Transformation in <em>The Witches</em> is a very literal theme. That means that it's not about transforming something inside of you, changing yourself for the better, or any of that. It's about actual physical transformation. The witches like to change little boys and girls into other things: oil painting figures, chickens, slugs, porpoises, stone, and, of course, mice. The thing is, with the physical transformation, there is no emotional or internal transformation of any kind. When our narrator is changed into a mouse, he is still the same boy on the inside. He still thinks and talks like our narrator, and has the same personality. The same is true of Bruno Jenkins, who just cares about eating, whether he's a boy or a mouse. It seems like Roald Dahl is trying to tell us that it doesn't really matter what you look like on the outside, because it's what's on the inside that counts. It's cheesy, but true.
Our narrator's life is way better as a mouse. Think of all the fun he can have!
Roald Dahl should have turned the narrator back into a human at the end of the book. That would have been the right kind of happy ending.
Go count all the exclamation points in The Witches. We dare you. Give up? So did we. There is so much awe and amazement in this book that, in certain chapters, nearly every sentence ends in an exclamation point. The narrator is enthralled by his Grandmamma's stories; the witches are amazed at the amazing-ness that is The Grand High Witch; the narrator is in awe of the beautiful hotel; Grandmamma can't believe how brave her grandson is. And the list goes on. (!)
Reading about all this awe and amazement makes us, as readers, feel even more awe-struck and amazed. If these people, who live in a world where witches exist, are in shock, our reactions are even more extreme. We don't even know what a blabbersnitch is, for crying out loud. Roald Dahl's writing style adds to the sense of awe through its flashy vocabulary and his unbelieving tone. Check out Shmoop's sections on "Writing Style" and "Tone" for more on this.
Despite all the exclamation points, the witches aren't that amazing. They're defeated by a seven-year-old mouse, after all.
Roald Dahl needs to learn a lesson in subtlety. All the amazement and awe just seems over the top.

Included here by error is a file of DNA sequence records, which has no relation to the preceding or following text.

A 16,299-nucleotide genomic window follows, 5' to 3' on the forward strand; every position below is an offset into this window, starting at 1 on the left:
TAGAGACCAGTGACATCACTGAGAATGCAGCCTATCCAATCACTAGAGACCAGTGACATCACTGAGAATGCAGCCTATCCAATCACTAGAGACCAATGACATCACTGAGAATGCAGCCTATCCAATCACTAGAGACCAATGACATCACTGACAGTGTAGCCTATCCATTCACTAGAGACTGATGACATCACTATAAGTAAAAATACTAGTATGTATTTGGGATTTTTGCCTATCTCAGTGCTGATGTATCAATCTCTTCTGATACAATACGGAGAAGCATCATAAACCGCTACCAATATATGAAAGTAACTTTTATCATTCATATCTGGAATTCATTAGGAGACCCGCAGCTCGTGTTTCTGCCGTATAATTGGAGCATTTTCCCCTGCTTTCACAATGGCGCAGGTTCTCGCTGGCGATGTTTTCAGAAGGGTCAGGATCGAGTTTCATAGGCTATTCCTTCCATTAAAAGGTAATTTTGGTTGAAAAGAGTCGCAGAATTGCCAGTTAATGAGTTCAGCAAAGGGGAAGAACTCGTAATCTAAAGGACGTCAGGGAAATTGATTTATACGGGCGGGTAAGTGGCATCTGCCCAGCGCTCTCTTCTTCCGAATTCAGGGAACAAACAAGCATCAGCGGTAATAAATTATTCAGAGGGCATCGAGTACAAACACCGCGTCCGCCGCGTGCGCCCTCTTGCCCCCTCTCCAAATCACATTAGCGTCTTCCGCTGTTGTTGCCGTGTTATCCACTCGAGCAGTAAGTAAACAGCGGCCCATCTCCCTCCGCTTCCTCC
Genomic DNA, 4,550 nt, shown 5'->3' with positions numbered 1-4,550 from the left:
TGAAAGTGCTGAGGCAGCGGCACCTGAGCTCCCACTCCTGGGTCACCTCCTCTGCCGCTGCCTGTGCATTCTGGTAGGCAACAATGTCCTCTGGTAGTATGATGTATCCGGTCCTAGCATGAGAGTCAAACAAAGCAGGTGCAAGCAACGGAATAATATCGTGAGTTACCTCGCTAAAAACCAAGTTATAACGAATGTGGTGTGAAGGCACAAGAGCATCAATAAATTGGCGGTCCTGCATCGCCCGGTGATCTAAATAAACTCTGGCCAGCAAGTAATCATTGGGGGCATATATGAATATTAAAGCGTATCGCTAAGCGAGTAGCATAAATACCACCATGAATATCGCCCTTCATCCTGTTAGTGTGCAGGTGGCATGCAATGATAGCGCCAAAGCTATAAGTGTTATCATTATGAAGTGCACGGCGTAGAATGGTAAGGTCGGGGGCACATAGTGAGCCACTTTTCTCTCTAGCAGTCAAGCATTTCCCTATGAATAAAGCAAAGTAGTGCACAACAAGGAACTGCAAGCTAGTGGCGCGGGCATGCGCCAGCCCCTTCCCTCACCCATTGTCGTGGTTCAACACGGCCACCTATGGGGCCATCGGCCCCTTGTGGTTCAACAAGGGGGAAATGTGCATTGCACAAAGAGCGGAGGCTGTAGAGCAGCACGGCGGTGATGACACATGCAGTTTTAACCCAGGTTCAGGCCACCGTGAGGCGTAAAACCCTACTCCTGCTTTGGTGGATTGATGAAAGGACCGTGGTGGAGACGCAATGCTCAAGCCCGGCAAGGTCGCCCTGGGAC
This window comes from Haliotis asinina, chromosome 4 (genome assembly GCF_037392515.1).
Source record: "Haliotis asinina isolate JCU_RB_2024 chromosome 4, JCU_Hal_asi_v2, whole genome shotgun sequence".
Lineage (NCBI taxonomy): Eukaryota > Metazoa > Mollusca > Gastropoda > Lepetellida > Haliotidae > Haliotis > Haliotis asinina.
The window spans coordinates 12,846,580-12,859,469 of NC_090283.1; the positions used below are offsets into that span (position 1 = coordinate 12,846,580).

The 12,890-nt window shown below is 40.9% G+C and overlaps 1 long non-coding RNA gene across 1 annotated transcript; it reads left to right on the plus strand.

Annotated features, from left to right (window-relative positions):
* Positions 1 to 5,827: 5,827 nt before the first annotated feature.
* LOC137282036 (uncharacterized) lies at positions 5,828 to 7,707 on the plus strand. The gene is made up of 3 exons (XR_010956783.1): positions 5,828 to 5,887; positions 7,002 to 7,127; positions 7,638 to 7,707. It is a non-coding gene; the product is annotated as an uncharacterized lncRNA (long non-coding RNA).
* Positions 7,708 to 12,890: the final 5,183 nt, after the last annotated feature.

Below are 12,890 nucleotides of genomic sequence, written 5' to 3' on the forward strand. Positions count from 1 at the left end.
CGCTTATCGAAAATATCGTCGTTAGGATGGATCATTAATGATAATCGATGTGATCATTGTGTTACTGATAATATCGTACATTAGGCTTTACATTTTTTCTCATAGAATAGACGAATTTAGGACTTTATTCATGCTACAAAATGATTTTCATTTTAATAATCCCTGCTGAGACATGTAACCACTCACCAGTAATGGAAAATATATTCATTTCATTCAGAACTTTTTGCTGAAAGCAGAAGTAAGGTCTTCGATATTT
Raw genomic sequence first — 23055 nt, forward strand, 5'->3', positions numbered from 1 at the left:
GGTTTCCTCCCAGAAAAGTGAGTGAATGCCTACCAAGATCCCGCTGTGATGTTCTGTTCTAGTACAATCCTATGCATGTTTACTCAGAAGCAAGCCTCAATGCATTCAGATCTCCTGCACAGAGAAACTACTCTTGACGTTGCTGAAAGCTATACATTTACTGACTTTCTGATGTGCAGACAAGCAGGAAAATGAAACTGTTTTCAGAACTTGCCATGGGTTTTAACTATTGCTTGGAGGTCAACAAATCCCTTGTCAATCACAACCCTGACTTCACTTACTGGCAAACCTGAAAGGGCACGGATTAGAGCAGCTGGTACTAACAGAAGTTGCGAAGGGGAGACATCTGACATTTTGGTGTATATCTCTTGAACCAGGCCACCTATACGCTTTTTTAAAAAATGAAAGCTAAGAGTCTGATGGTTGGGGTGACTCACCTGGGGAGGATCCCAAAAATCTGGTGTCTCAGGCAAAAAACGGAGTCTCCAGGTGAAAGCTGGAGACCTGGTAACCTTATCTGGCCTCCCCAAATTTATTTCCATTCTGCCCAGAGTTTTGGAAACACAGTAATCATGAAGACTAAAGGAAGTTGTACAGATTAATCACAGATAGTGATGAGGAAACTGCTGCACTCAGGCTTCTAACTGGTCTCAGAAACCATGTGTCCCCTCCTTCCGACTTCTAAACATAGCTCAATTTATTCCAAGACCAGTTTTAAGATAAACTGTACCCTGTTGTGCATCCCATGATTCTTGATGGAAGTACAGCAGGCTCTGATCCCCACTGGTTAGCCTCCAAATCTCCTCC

Usually when we think of lying, we think of <em>words</em> that are untruthful. Of course, there's some of that in <em>The Witches</em>, but the witches themselves are constantly deceiving through another means: disguise. The only way witches are able to pass for humans and trick children is because they are constantly in disguise – wigs, gloves, and sometimes masks – to make them look like normal ladies. They're pretty much telling everyone around them that they're someone they're not. If that's not a lie, what is?
Come on, everyone lies. The witches might be evil in other ways, but we can't blame them for their deception.
Storytelling itself is a form of deception.
Don't judge a book by its cover, right? The Witches sends us mixed messages in this regard. On the one hand, our main character turns into a mouse, but he's still the same great guy he always was and his Grandmamma still loves him. His looks don't matter much. On the other hand, the terrifying, ugly appearance of the witches reflects their terrifying, ugly personalities. Their looks do matter – so much, in fact, that they have to wear disguises to look like normal women. Either way, it's very clear that appearances – how people look – are very important in this book, for better or for worse.
They're pretty cool, but the illustrations in the book make it impossible for us to come up with our own ideas of what the characters look like.
We can't judge the witches' appearance the same way we judge normal women, because they're not even human. Maybe the witches are beautiful for their own species.
When you really think about it, <em>The Witches</em> is a pretty stinkin' violent book. Our narrator is violently grabbed and held down while poisoned with Mouse-Maker. We see a witch get blown into smoke right in front of our eyes (or at least our narrators' eyes). Plus, the witches talk about countless violent ways in which they like to kill children. Here's the thing, though: it still seems to be lighthearted. This is the magic of Roald Dahl. How does he do it? See the sections on "Tone" and "Writing Style" for our thoughts. Unlike in other books, violence in <em>The Witches</em> doesn't make you cringe. Sometimes it even makes you chuckle because of how absurd it is. If you want to really have the point driven home, watch the movie version of the book, and you'll see how much more... violent... the violence is, because it's missing Dahl's lighthearted storytelling techniques.